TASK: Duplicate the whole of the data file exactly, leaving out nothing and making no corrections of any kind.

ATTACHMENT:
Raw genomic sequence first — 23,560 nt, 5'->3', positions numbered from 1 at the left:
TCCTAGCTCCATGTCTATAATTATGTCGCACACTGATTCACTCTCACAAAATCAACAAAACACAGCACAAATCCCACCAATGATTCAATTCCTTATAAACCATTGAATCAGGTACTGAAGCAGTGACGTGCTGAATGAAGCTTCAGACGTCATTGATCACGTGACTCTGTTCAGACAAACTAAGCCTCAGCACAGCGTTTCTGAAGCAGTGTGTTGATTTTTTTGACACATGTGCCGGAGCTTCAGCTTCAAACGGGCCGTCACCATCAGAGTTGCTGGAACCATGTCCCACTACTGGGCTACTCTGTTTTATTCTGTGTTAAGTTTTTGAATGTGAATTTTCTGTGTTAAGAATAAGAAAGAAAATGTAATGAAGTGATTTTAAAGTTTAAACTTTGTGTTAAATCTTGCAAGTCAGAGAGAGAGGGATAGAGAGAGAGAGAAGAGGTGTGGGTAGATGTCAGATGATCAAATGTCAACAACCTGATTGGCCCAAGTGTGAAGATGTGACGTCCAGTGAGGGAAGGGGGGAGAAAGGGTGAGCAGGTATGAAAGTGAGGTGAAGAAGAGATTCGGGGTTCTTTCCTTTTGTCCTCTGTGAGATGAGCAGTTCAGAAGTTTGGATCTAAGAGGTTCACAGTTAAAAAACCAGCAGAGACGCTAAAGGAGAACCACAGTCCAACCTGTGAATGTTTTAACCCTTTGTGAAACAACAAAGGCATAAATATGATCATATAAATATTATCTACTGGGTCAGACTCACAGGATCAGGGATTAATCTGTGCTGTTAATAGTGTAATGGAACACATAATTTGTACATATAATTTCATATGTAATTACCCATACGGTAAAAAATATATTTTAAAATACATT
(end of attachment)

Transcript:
Raw genomic sequence first — 23,560 nt, 5'->3', positions numbered from 1 at the left:
TCCTAGCTCCATGTCTATAATTATGTCGCACACTGATTCACTCTCACAAAATCAACAAAACACAGCACAAATCCCACCAATGATTCAATTCCTTATAAACCATTGAATCAGGTACTGAAGCAGTGACGTGCTGAATGAAGCTTCAGACGTCATTGATCACGTGACTCTGTTCAGACAAACTAAGCCTCAGCACAGCGTTTCTGAAGCAGTGTGTTGATTTTTTTGACACATGTGCCGGAGCTTCAGCTTCAAACGGGCCGTCACCATCAGAGTTGCTGGAACCATGTCCCACTACTGGGCTACTCTGTTTTATTCTGTGTTAAGTTTTTGAATGTGAATTTTCTGTGTTAAGAATAAGAAAGAAAATGTAATGAAGTGATTTTAAAGTTTAAACTTTGTGTTAAATCTTGCAAGTCAGAGAGAGAGGGATAGAGAGAGAGAGAAGAGGTGTGGGTAGATGTCAGATGATCAAATGTCAACAACCTGATTGGCCCAAGTGTGAAGATGTGACGTCCAGTGAGGGAAGGGGGGAGAAAGGGTGAGCAGGTATGAAAGTGAGGTGAAGAAGAGATTCGGGGTTCTTTCCTTTTGTCCTCTGTGAGATGAGCAGTTCAGAAGTTTGGATCTAAGAGGTTCACAGTTAAAAAACCAGCAGAGACGCTAAAGGAGAACCACAGTCCAACCTGTGAATGTTTTAACCCTTTGTGAAACAACAAAGGCATAAATATGATCATATAAATATTATCTACTGGGTCAGACTCACAGGATCAGGGATTAATCTGTGCTGTTAATAGTGTAATGGAACACATAATTTGTACATATAATTTCATATGTAATTACCCATACGGTAAAAAATATATTTTAAAATACATT